It seems glaciers covered the area not too long ago – maybe up to the middle of the 19th century. As the giant ice shields receded, the land opened. And – as the land opened, it was prone to the weather and gravitational forces. Landslides happened and one of such landslides opened up a very special geological formation.
In this place, actinolite – tremolite rocks long, long ago were permeated by granite, and on the border of both formations formed pegmatites. Pegmatites often contain the most interesting minerals. Here some unique local conditions without known analogs in the world created the most beautiful sapphires. There are some more places in vicinities where sapphires can be found – but the exceptional velvety blue sapphires were found only in a small area.
Several more interesting minerals are found in this area – garnets, black tourmaline, enclase, kyanite. Occasionally less experienced miners are fooled by lazulite – a bright blue mineral that is too soft for cut gems.
Work in the mines
The “Old Mine” is located above the tree level, in alpine meadows, and for the most part of the year, it is covered with snow.
Mining in the “Old Mine” was possible only for a few months per year – from the middle of July to late September. But, if compared to most of the gem mines elsewhere in the world, here the miners did not go deep in the ground – nearly all the stones were found in debris that formed from the landslide.
The very best and largest sapphires were found in the beginning, as the find was discovered. Sometimes the crystals were abundant – in some chunks of pegmatite sapphires were like “plums in a pudding”.
Some years later the finds became more and more scarce. Thus, during the season of 1888, there were found some 5 kg of gem-quality sapphires. Most of these sapphires were quite small. Soon after the miners started to look for gems elsewhere.
The best blue sapphire in the world
Some of the world’s best sapphires are found in another country – Sri Lanka, but, nevertheless, the sapphires of Kashmir “Old Mine” are unsurpassed: this is the best blue sapphire in the world. The sapphires which were found here in 1881 – 1887 are the best ones.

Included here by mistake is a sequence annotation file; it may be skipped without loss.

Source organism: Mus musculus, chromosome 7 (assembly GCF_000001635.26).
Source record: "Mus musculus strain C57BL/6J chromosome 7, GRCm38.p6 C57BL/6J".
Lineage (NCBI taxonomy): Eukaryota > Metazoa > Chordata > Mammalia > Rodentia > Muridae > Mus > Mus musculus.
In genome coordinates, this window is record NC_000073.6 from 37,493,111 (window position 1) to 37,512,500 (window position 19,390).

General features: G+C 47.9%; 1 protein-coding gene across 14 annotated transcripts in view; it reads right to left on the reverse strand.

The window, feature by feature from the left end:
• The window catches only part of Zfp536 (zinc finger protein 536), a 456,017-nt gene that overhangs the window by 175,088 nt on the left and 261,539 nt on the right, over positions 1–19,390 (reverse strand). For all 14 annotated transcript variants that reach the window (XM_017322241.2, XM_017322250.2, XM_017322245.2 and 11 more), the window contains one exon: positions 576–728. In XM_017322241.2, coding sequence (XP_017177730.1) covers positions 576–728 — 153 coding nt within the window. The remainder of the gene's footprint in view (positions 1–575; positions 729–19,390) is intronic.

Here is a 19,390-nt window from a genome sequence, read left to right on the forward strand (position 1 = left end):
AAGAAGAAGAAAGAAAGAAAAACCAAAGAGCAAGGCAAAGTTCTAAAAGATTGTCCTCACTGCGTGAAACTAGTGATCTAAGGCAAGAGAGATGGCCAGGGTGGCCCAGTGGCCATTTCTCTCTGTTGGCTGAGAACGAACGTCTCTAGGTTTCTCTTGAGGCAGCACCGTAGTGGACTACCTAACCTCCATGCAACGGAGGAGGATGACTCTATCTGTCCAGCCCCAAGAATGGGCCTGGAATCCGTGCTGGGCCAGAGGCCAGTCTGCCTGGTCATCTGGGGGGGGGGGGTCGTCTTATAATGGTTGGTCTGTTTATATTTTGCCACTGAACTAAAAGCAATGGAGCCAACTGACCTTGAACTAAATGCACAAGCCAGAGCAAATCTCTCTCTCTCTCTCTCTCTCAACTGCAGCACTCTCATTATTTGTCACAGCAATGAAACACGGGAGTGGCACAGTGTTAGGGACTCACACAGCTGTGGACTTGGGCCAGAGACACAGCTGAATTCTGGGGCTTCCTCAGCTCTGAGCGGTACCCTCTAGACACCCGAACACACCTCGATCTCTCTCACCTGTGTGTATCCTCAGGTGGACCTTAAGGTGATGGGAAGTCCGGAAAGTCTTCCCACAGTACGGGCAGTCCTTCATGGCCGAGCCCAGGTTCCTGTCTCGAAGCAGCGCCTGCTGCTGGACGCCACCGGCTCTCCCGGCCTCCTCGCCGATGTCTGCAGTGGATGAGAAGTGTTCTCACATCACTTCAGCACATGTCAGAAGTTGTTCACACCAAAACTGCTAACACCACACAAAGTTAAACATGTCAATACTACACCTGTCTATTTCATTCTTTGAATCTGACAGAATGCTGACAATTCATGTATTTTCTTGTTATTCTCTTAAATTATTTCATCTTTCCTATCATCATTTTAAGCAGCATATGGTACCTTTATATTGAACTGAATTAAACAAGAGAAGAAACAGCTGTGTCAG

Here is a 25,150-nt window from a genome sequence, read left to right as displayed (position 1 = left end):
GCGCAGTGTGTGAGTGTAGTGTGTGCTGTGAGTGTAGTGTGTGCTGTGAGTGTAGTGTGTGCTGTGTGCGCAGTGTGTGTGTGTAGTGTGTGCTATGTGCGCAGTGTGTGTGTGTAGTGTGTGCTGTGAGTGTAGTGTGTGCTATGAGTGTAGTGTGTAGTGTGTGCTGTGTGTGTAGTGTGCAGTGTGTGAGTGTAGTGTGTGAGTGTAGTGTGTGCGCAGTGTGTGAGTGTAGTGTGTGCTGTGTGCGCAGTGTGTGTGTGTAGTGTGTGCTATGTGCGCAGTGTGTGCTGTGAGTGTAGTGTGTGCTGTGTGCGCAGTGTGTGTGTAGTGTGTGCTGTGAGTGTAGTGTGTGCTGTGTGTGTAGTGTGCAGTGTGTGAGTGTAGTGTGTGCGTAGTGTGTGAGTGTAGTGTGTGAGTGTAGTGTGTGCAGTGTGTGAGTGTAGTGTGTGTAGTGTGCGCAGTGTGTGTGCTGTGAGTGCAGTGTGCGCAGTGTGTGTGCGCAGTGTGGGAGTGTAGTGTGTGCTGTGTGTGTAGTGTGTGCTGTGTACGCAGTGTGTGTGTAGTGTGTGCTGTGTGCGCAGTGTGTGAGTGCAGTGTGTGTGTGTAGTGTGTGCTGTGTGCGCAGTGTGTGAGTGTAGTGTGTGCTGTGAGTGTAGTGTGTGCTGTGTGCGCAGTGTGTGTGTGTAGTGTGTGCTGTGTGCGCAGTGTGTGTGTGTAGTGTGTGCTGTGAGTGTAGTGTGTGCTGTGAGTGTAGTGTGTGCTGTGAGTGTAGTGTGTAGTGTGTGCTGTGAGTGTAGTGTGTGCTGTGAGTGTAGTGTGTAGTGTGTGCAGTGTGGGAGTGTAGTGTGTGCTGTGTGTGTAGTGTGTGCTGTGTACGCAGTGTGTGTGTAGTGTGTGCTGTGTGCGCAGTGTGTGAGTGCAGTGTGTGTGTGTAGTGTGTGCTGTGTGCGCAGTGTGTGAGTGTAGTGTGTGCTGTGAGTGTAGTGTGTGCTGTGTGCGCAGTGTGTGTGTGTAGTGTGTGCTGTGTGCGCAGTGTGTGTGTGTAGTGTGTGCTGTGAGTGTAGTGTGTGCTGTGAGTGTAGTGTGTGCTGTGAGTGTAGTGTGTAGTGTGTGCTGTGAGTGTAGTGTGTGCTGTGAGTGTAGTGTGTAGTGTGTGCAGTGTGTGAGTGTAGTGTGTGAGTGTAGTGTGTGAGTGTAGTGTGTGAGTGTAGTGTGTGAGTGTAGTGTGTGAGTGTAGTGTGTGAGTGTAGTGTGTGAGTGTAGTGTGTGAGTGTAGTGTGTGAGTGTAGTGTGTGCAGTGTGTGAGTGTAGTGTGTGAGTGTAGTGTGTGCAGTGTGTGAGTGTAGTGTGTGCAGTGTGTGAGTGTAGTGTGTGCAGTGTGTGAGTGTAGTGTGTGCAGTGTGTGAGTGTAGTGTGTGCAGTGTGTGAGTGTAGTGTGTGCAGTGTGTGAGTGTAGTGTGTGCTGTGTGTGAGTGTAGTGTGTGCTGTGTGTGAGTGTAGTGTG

Just like many of the world’s best sapphires, Kashmiri sapphires have intense coloration in the outer part of the crystal while the middle part is less intense or even colorless. The color is intensified by heating and in these noble stones after the heat treatment, the color is stable. Often the wonderful blue gems are just a cut-out from the outer rim of larger crystals.
A characteristic feature of Kashmir sapphire is its velvety texture – the stone contains numerous small inclusions which cause slight haziness. At the same time, these crystals are lucid.
- LaTouche T. H. D. The Sapphire Mines of Kashmir. Rec. Geol. Surv. India. 23, 59-69. Page accessed on 6th May 2019.
- History Padder Valley. Page accessed on 6th May 2019.
- Richard V. Gaines, The Sapphire Mines of Kashmir, doi.org/10.1080/00357529.1951.11768232. Page accessed on 6th May 2019.
- Richard Hughes, India, excerpt from a book Ruby & Sapphire. Page accessed on 6th May 2019.
Kashmir sapphire mines are included in the following article:
Wonders of India
India is the seventh-largest country in the world by area, and, naturally, such a large area contains a huge amount of exciting attractions…
Wondermondo considers that India is the second richest center of architectural heritage in the world after Europe and maybe no single country in the world can match it in this respect.
10 finds of unique blue gemstones
A list of ten finds of unique blue gemstones around the world. Some of these gemstones are found only in one place: such as tanzanite or benitoite.
Gemstone finds are locations where are found rare and beautiful stones which that can be used for jewelry and have high market value.
Many finds of gemstones, such as jadeite mines in Guatemala or Sar i Sang lapis lazuli mines in Afghanistan – have been used for millennia and are legendary places.
Searching for Sapphires (Gemstones of the World)
The mesmerizing blue of a sapphire stirs the senses and stimulates the imagination. Readers are invited to take a closer look at the radiant sapphire, scrutinizing its origins, properties, varieties, and uses. Putting an imaginative spin on curricular science topics, the educational text discusses the processes and environmental implications of sapphire mining. Vibrant photographs complement the book’s accessible, informative content.